While the ship and its landing make the earthlings seem as militant as they are described in Wells’ novel, the humans are much less aggressive on lunar surface that Cavor and Bedford were in “The First Men in the Moon.” They look up at the stars, which then segue into the planets in a nice piece of visual artistry. Eventually, they are brought before the militant Selenites (the film likely used a French translation of Wells as a major source of inspiration) but are able to escape because of their physical superiority – the Selenites explode when tossed.
By the end of the film, there’s a parade near a statue emblazoned with the Latin phrase for “works conquers all” and the word “science,” both nice correctives to the idea that people from long ago were ignorant individuals beholden only to religious faith or superstition. I like how both Méliès and Wells were fascinated not just with reaching the moon, but in returning to earth from it – which, if you remember, was a key part of John F. Kennedy’s proposal for sending a man to the moon and getting him safely back to earth. The roots of the Apollo missions, which required tremendous scientific investment as well as cultural capital built upon centuries of fascination with the moon, are here in these early 20th century pieces of art.
Highly recommended, both of them. “A Voyage to the Moon” can be watched in its entirety on a lunch break, and “The First Men in the Moon” is slim volume that you could probably make it through in a day or two.
Before this June, the last time a thoroughbred (race horse) won a Triple Crown – i.e., swept the Kentucky Derby, the Preakness Stakes, and the Belmont Stakes – my father was 24 years old. Jimmy Carter was President of the United States. The World Wide Web was at least 11 years away and Bob Metcalfe had only invented Ethernet a few years prior. The original World Trade Center had been standing for less than 10 years. Manhattan was synonymous with crime and urban decay. Downtown Brooklyn was a community in which a family of teachers could afford a house. Michael Jordan was 15 years old. I wasn’t born.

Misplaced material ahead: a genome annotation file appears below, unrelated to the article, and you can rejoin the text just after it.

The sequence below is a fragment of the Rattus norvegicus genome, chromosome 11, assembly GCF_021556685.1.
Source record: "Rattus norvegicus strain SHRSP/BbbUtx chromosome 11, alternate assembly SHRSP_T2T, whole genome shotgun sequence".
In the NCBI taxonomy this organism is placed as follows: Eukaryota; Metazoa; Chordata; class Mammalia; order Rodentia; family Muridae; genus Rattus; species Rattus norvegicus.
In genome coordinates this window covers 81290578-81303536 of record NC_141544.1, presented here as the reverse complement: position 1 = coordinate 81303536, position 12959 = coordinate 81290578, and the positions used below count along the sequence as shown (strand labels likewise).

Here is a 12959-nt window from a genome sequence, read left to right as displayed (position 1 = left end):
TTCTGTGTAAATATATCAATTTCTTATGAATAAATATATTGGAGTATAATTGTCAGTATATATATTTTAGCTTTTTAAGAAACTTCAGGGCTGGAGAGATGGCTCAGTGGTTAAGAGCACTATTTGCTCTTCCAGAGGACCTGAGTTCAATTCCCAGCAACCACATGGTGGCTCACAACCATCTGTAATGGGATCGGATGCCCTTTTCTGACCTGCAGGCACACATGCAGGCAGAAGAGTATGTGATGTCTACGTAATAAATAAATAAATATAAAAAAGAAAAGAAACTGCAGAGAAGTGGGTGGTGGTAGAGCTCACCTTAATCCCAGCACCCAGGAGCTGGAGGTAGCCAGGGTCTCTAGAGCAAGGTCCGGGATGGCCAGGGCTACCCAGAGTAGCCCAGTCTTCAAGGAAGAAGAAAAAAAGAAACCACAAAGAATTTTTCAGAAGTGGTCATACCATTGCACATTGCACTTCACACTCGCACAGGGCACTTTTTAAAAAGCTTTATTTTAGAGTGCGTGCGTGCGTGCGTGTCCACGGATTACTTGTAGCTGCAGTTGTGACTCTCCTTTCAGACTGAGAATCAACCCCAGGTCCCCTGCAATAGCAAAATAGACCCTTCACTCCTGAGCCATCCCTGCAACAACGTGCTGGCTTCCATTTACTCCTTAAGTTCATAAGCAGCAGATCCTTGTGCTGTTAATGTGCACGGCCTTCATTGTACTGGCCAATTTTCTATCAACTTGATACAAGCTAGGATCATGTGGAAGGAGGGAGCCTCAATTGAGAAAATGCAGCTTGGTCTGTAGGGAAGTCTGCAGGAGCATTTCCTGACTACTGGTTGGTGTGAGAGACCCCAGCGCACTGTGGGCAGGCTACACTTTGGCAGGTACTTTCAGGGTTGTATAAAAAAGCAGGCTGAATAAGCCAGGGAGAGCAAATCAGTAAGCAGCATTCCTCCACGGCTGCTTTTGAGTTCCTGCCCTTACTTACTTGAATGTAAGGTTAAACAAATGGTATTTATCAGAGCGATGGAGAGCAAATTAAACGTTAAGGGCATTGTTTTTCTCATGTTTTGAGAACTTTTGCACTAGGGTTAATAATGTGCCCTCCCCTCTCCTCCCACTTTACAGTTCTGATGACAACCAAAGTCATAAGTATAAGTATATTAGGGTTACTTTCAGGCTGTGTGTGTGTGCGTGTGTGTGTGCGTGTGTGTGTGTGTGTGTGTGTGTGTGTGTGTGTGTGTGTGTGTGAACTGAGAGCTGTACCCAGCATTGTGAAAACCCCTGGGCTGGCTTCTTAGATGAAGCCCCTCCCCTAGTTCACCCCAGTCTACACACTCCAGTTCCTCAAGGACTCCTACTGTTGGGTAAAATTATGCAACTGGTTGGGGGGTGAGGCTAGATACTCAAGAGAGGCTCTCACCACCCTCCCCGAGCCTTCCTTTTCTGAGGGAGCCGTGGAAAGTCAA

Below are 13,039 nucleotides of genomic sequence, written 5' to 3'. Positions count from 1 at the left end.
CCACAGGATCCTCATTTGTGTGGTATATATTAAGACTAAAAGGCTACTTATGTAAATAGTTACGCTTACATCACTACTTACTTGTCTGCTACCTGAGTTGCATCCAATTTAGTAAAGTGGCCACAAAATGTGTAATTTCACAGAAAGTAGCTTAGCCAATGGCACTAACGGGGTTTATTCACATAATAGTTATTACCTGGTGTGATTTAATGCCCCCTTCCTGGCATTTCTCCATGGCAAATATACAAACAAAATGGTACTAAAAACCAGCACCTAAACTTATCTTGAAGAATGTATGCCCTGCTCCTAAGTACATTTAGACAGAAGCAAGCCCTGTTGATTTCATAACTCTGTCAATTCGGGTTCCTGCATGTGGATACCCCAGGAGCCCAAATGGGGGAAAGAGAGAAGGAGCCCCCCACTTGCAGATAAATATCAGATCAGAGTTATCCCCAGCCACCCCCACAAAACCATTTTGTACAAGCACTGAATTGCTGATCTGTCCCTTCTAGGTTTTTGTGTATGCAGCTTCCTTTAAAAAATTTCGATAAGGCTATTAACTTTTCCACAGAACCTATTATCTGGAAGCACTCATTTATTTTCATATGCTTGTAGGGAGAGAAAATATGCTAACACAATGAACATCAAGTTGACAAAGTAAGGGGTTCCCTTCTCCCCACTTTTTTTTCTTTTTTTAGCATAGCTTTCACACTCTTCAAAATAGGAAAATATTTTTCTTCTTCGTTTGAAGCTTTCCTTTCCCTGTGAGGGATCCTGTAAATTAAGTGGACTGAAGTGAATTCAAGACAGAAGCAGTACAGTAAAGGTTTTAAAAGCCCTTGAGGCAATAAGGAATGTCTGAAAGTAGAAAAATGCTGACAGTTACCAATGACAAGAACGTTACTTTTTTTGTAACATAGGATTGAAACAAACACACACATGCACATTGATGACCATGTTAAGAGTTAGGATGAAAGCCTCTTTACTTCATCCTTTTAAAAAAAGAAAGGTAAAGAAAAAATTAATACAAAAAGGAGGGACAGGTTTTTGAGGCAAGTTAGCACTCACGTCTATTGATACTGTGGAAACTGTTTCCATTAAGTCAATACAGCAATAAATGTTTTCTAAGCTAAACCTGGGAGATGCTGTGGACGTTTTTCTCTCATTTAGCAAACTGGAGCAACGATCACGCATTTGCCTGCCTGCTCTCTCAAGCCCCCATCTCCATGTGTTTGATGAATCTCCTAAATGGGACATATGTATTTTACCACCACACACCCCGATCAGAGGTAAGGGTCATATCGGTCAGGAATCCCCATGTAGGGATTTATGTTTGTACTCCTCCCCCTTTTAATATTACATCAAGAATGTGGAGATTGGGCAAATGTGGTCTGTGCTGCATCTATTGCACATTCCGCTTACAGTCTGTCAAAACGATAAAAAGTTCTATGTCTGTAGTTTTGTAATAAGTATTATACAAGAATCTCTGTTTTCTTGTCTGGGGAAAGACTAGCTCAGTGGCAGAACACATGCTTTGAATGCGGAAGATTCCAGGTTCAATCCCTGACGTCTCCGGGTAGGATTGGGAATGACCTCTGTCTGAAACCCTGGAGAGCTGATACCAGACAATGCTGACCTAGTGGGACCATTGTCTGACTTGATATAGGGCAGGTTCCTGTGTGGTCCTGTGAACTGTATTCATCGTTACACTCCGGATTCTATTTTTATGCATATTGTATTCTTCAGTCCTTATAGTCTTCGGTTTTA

37 years doesn’t seem a long time. Sports, though, has a way of stretching out the years. Part of the thrill of watching sports is anticipating a famous, long-standing record being broken, but when said record resists being broken, its casts a long shadow that feels like it will never go away. The first time I remember watching a horse trying to become the 12th Triple Crown winner and first since Affirmed in 1978 was in 1997, at which point the drought was already a respectable 19 years. Silver Charm couldn’t deliver, beaten by Touch Gold (you can’t make this stuff up) in the stretch while I watched from a TV in Florida.
The next year, Real Quiet suffered one of the worst defeats in sporting history (right up there with Ghana’s World Cup loss to Uruguay) on an unlucky head bob at the end against Victory Gallop, as my grandfather and I watched from his Kentucky living room. Charismatic broke down past the wire after fading against Lemon Drop Kid. War Emblem stumbled out of the gate. Smarty Jones was run down by Birdstone while we all watched while on vacation in Vermont. Big Brown had a shoe loosened and eased up while I sat in the June heat one summer in Rhode Island right after I had graduated college. I’ll Have Another scratched the day before the race as I checked ESPN from my Chicago apartment. California Chrome was stepped on by another horse and couldn’t pull out the victory.
The Triple Crown drought seemed so long perhaps because it followed me through adolescence, high school, college, and the beginning of my career. I watched horses fail from TV sets in 5 different states, from ages 10 to 27. When California Chrome owner Steve Coburn huffed that he would never see a Triple Crown winner in his life after Tonalist won the Belmont Stakes, I kinda believed him.
On June 6, 2015, I was prepared to make it a staggering 6 states from which I had viewed a Triple Crown chance get dashed. I had watched American Pharoah’s victory in the Kentucky Derby from Chicago, his triumph in the Preakness from a Manhattan bar, and now I was off with my brother and his friend to Belmont Park itself to see the horse attempt what so many had deemed impossible for the modern thoroughbred.
Going to Belmont Park on Belmont Stakes day, with a Triple Crown on the line, is surreal. I expected the worst – a breakdown, a devastating loss in the stretch, an unruly crowd – but the entire place seemed sun-soaked in optimism. Women were hearing hats and men were wearing blazers and smoking cigars. The general admission area was crowded but respectful, and perfect strangers stood up for the privileges of others. Tickets were not expensive. It made me feel great about “human nature,” whatever that is.